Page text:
Glycemic control worse over time in type 2 patients who decline insulin, study finds

In adults with uncontrolled type 2 diabetes who initially declined insulin versus those who initially accepted, median time to an HbA1c level below 7.0% was 50 months versus 38 months.

Patients with uncontrolled type 2 diabetes who decline insulin therapy have worse glycemic control over time than those who begin using insulin as recommended, according to a recent study.

Researchers performed a retrospective study of adults with type 2 diabetes and suboptimal glycemic control, defined as an HbA1c level of 7.0% or greater, for whom insulin therapy was recommended. Patients were treated at two U.S. academic hospitals between 2000 and 2014. Whether a patient declined recommended insulin therapy was determined via clinicians' notes, which were analyzed by natural language processing, a technology that rapidly extracts relevant clinical text using computational analysis. The primary outcome was time to reaching an HbA1c level below 7.0%. The results of the study, which was funded in part by a grant from Sanofi, were published Feb. 20 by Diabetic Medicine.

After individuals with estimated glomerular filtration rate less than 30 mL/min/1.73 m2 or without follow-up HbA1c measurements were excluded, a total of 5,307 participants were included in the study. Of these, 2,267 (42.7%) initially declined to receive insulin therapy. The median baseline HbA1c was 9.2%, and patients were followed for a median of 40.2 months (range, 0.07 to 179.3 months). After a median of nine months of follow-up, 49.5% of patients had an HbA1c level below 7.0%. Of the patients who initially declined insulin, 404 (17.8%) began it within a year, 158 (7.0%) began another noninsulin diabetes medication within a year, and 16 (0.7%) did both. Median time to HbA1c control was 50 months in those who initially declined insulin versus 38 months in those who initially accepted (P<0.001).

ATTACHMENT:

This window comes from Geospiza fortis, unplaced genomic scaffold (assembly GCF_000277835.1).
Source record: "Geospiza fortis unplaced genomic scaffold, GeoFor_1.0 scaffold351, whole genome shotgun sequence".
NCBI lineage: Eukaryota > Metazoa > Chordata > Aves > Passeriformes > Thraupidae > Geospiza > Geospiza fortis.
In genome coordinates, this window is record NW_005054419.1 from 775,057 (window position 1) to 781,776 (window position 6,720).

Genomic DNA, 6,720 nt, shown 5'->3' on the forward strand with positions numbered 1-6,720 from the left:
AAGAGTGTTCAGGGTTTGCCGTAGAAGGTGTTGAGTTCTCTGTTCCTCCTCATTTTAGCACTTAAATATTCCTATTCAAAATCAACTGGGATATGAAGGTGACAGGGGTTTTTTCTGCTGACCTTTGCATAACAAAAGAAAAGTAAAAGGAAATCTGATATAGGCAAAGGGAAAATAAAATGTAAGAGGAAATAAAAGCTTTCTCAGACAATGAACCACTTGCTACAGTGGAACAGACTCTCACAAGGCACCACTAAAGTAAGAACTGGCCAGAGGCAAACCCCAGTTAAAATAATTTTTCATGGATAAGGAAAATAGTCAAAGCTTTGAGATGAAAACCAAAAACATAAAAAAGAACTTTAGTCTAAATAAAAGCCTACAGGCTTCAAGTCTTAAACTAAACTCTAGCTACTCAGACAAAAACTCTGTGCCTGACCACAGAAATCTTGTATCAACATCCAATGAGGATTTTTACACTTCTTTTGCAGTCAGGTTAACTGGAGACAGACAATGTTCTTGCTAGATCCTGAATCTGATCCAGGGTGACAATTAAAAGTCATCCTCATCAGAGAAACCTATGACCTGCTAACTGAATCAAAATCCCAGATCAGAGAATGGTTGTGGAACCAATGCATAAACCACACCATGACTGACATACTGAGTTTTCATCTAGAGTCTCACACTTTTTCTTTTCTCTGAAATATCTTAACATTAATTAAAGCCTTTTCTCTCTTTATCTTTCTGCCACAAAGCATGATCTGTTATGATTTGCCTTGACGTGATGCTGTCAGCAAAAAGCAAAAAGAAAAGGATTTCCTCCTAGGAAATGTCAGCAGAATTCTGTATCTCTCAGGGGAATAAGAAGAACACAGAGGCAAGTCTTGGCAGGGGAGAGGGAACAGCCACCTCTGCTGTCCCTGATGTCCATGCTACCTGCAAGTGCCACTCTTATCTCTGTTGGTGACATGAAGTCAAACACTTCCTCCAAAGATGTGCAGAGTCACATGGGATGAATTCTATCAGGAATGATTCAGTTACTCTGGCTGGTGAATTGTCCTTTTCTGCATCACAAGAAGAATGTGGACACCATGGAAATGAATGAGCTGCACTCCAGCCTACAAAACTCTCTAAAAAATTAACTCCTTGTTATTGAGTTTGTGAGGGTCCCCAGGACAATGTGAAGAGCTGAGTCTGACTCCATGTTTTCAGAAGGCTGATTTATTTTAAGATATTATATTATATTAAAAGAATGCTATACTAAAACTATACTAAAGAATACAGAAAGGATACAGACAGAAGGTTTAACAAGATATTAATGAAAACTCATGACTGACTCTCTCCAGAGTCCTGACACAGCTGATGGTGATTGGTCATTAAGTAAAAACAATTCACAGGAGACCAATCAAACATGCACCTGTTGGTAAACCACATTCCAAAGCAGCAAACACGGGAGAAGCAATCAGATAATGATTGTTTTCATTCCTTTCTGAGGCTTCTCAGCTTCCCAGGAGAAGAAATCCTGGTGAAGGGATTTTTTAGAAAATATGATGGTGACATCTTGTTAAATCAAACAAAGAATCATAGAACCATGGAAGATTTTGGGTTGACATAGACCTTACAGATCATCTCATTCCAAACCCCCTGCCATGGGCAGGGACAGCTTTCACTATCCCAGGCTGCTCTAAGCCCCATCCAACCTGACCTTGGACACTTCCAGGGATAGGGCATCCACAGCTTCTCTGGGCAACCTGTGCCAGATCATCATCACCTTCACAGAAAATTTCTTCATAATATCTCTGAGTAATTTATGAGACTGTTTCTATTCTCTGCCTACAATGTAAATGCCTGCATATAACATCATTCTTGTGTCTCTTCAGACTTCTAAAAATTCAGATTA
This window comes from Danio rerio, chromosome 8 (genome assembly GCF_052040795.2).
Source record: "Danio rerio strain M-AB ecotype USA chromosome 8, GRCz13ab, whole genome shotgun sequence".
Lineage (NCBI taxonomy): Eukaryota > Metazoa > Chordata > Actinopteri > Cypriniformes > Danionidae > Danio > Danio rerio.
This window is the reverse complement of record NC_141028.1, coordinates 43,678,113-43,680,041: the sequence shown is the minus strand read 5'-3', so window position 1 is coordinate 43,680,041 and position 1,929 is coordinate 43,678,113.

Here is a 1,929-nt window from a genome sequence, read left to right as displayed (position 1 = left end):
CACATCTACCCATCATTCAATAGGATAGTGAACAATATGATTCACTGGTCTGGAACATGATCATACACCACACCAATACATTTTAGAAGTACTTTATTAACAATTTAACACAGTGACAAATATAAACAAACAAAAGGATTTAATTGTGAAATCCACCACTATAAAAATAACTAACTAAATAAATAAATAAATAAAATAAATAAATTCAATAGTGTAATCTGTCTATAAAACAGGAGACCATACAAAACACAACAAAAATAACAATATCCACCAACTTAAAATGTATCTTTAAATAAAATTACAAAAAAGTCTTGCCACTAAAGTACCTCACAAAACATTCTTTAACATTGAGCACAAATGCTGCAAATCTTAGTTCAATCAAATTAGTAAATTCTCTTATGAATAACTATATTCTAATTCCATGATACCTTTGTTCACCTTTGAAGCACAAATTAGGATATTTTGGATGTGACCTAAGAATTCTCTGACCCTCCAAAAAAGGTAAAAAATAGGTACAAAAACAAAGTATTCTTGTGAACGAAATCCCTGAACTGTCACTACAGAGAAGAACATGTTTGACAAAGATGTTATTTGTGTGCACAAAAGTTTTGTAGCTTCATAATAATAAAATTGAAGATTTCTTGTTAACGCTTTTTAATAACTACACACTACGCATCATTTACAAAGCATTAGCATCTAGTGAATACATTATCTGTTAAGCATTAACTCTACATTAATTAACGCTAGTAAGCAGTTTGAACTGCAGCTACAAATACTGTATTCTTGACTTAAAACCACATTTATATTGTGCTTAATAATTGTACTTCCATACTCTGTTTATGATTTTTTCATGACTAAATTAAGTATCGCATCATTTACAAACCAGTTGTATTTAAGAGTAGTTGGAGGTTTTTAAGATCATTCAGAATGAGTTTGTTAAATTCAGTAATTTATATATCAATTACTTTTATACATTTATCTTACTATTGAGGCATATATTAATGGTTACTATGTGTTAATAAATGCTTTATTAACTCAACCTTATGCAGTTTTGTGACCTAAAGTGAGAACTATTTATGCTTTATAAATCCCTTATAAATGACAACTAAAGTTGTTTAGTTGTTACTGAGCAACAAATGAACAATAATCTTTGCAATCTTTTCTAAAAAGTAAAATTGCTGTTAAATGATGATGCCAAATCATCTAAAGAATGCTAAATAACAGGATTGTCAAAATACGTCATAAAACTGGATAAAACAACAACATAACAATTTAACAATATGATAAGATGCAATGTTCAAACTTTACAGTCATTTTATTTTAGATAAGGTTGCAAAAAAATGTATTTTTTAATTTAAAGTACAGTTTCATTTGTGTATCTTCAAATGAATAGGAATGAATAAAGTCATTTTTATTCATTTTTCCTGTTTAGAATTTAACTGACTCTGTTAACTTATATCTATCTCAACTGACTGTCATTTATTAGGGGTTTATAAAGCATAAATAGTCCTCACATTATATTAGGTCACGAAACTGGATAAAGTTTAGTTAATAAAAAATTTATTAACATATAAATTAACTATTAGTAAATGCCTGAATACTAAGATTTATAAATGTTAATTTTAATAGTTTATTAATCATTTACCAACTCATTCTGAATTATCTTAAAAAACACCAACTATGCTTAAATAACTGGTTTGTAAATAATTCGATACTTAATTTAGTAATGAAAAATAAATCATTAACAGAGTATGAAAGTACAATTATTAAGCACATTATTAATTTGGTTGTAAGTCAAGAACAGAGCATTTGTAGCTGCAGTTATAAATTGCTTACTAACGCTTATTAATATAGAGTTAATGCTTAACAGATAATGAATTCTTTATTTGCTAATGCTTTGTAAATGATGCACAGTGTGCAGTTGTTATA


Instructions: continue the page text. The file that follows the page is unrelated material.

Multivariable analysis found that declining insulin therapy was significantly associated with longer time to HbA1c control (hazard ratio, 0.89; 95% CI, 0.82 to 0.97; P=0.008). Accepting recommendations for insulin therapy was more likely among patients with diabetes complications (odds ratio [OR], 1.32; 95% CI, 1.13 to 1.53; P<0.001) or a higher HbA1c level (OR, 1.10; 95% CI, 1.07 to 1.13; P<0.001) and less likely in patients who were older (OR, 0.81; 95% CI, 0.76 to 0.86; P<0.001) or who were taking more noninsulin medications for diabetes (OR, 0.78; 95% CI, 0.74 to 0.83; P<0.001).

The authors noted that they could not prove causal relationships and that some relevant information may have been missing, among other limitations, including that patients may have had different HbA1c treatment targets depending on their individual circumstances. They concluded that patients with uncontrolled type 2 diabetes often decline recommendations for insulin therapy and that declining insulin is associated with poor glycemic control. “Further investigation is needed to establish the optimal approach to discussion of treatment options with individuals with type 2 diabetes to ensure that individuals make fully informed choices while optimizing clinical outcomes,” the authors wrote.